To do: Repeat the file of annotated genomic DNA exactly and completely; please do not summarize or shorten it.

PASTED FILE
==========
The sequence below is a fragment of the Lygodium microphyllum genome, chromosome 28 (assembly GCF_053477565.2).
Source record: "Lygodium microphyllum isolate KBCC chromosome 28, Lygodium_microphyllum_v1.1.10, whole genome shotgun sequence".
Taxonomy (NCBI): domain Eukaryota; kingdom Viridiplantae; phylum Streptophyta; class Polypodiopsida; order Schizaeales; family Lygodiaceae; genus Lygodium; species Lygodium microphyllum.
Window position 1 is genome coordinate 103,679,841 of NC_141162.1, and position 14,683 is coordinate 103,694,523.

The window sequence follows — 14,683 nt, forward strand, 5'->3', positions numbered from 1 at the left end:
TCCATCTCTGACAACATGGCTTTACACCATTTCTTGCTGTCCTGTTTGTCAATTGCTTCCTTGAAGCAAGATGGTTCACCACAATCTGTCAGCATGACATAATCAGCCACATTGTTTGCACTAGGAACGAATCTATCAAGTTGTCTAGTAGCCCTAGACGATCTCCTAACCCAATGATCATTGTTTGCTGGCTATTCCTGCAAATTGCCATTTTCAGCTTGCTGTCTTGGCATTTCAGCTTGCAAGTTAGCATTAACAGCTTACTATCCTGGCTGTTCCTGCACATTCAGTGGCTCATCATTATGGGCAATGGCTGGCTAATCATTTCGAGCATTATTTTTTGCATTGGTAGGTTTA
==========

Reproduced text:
The sequence below is a fragment of the Lygodium microphyllum genome, chromosome 28 (assembly GCF_053477565.2).
Source record: "Lygodium microphyllum isolate KBCC chromosome 28, Lygodium_microphyllum_v1.1.10, whole genome shotgun sequence".
Taxonomy (NCBI): domain Eukaryota; kingdom Viridiplantae; phylum Streptophyta; class Polypodiopsida; order Schizaeales; family Lygodiaceae; genus Lygodium; species Lygodium microphyllum.
Window position 1 is genome coordinate 103,679,841 of NC_141162.1, and position 14,683 is coordinate 103,694,523.

The window sequence follows — 14,683 nt, forward strand, 5'->3', positions numbered from 1 at the left end:
TCCATCTCTGACAACATGGCTTTACACCATTTCTTGCTGTCCTGTTTGTCAATTGCTTCCTTGAAGCAAGATGGTTCACCACAATCTGTCAGCATGACATAATCAGCCACATTGTTTGCACTAGGAACGAATCTATCAAGTTGTCTAGTAGCCCTAGACGATCTCCTAACCCAATGATCATTGTTTGCTGGCTATTCCTGCAAATTGCCATTTTCAGCTTGCTGTCTTGGCATTTCAGCTTGCAAGTTAGCATTAACAGCTTACTATCCTGGCTGTTCCTGCACATTCAGTGGCTCATCATTATGGGCAATGGCTGGCTAATCATTTCGAGCATTATTTTTTGCATTGGTAGGTTTA